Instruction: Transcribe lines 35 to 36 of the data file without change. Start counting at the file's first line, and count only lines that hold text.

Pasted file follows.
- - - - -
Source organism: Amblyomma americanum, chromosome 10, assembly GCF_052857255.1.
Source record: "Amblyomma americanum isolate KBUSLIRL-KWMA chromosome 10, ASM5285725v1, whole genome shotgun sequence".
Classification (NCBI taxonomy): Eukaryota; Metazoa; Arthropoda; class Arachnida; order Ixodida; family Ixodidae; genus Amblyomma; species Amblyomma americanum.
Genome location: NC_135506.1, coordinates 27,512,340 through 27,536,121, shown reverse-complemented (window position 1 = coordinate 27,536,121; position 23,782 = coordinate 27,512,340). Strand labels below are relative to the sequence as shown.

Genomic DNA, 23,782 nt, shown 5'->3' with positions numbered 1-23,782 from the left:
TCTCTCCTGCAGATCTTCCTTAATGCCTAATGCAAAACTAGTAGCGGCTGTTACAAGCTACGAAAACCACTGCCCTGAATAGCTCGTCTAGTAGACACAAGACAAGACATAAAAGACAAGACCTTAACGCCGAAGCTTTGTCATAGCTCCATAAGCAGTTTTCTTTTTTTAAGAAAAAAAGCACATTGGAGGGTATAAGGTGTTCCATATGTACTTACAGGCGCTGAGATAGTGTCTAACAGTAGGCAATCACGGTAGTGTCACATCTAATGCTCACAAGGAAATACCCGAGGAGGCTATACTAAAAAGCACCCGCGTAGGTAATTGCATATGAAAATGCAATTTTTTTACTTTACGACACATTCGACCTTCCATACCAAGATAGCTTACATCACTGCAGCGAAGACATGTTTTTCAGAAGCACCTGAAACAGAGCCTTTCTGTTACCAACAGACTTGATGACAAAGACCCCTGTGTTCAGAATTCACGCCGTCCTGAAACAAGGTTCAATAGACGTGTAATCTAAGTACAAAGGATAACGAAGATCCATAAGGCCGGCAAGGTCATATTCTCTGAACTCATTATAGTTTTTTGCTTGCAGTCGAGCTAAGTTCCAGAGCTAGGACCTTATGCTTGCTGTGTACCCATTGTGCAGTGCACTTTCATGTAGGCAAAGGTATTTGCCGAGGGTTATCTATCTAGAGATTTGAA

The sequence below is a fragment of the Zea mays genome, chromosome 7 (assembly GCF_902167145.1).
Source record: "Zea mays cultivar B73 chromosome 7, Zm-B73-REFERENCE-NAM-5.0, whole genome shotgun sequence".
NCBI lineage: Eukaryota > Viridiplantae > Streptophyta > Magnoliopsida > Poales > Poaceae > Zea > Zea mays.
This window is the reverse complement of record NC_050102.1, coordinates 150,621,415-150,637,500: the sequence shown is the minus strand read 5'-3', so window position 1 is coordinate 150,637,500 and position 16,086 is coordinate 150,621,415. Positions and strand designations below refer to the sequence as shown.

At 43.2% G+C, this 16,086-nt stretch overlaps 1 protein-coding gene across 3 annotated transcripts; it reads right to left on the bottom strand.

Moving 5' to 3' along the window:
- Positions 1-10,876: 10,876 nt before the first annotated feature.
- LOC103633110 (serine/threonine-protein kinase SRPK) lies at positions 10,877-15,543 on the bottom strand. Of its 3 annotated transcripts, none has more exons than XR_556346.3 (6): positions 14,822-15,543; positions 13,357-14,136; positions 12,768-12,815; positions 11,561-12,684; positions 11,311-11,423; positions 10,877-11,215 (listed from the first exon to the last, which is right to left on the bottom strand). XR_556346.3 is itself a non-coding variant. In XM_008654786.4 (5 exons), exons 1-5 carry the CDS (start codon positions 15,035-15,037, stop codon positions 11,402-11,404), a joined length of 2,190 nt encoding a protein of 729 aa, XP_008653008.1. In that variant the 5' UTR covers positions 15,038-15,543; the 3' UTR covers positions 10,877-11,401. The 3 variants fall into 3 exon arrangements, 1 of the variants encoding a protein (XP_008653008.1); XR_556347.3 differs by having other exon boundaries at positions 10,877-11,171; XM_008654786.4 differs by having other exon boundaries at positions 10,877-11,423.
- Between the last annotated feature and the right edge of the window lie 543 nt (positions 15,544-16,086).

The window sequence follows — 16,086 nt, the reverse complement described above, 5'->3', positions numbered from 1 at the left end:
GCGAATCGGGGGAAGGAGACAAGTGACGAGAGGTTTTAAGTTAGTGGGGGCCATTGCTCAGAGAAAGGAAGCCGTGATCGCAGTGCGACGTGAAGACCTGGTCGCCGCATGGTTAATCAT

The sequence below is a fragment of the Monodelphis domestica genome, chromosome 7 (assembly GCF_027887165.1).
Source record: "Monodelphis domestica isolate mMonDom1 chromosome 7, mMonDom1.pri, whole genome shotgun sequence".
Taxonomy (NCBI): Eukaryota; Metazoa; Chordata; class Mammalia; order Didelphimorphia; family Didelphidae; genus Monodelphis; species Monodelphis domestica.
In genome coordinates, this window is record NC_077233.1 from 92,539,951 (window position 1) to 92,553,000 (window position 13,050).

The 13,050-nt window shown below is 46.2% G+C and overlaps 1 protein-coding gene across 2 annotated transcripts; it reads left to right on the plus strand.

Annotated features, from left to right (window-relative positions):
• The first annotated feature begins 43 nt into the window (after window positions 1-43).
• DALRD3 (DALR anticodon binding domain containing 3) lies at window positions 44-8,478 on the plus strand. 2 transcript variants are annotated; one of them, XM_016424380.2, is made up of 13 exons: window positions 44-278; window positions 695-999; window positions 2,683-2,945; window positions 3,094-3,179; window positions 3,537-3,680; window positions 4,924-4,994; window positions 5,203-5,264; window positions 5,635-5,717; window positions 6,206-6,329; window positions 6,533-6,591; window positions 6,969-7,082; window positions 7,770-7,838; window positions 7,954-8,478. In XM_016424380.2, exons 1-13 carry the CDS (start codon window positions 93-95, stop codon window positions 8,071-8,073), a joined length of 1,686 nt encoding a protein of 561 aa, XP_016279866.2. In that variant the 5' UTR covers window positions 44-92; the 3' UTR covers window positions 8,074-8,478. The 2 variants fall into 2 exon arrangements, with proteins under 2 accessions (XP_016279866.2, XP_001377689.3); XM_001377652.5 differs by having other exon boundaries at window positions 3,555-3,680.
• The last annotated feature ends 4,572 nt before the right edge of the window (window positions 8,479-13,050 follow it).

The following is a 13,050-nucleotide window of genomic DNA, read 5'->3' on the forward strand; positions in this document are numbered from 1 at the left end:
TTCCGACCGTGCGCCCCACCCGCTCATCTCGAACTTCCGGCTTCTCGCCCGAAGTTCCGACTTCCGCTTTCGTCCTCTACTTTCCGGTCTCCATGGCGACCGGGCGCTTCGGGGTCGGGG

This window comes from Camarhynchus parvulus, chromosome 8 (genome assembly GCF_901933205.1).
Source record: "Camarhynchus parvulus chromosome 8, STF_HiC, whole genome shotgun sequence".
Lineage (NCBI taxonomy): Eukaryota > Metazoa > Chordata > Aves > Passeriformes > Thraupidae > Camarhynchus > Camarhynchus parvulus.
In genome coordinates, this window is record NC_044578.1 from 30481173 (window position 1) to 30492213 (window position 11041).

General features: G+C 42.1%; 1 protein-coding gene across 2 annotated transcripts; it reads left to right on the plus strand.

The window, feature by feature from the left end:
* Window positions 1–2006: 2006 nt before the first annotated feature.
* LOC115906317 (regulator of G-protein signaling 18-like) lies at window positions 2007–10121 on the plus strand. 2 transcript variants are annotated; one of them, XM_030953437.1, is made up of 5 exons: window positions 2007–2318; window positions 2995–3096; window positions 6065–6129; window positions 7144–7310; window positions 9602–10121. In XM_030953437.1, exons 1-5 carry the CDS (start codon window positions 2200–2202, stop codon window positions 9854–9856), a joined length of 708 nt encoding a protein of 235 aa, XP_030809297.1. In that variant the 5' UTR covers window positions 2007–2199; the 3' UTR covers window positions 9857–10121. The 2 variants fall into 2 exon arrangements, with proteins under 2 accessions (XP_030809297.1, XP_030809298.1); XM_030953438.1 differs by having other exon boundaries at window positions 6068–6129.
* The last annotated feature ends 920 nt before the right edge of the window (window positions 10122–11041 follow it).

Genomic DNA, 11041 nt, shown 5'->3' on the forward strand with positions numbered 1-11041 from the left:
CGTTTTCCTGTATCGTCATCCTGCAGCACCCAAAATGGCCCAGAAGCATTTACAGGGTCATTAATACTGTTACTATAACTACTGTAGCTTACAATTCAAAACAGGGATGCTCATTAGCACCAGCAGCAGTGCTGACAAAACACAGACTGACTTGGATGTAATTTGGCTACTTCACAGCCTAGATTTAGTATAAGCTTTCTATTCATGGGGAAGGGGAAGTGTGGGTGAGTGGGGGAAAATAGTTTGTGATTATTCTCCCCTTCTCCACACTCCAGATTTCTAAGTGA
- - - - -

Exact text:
* Window positions 1–2006: 2006 nt before the first annotated feature.
* LOC115906317 (regulator of G-protein signaling 18-like) lies at window positions 2007–10121 on the plus strand. 2 transcript variants are annotated; one of them, XM_030953437.1, is made up of 5 exons: window positions 2007–2318; window positions 2995–3096; window positions 6065–6129; window positions 7144–7310; window positions 9602–10121. In XM_030953437.1, exons 1-5 carry the CDS (start codon window positions 2200–2202, stop codon window positions 9854–9856), a joined length of 708 nt encoding a protein of 235 aa, XP_030809297.1. In that variant the 5' UTR covers window positions 2007–2199; the 3' UTR covers window positions 9857–10121. The 2 variants fall into 2 exon arrangements, with proteins under 2 accessions (XP_030809297.1, XP_030809298.1); XM_030953438.1 differs by having other exon boundaries at window positions 6068–6129.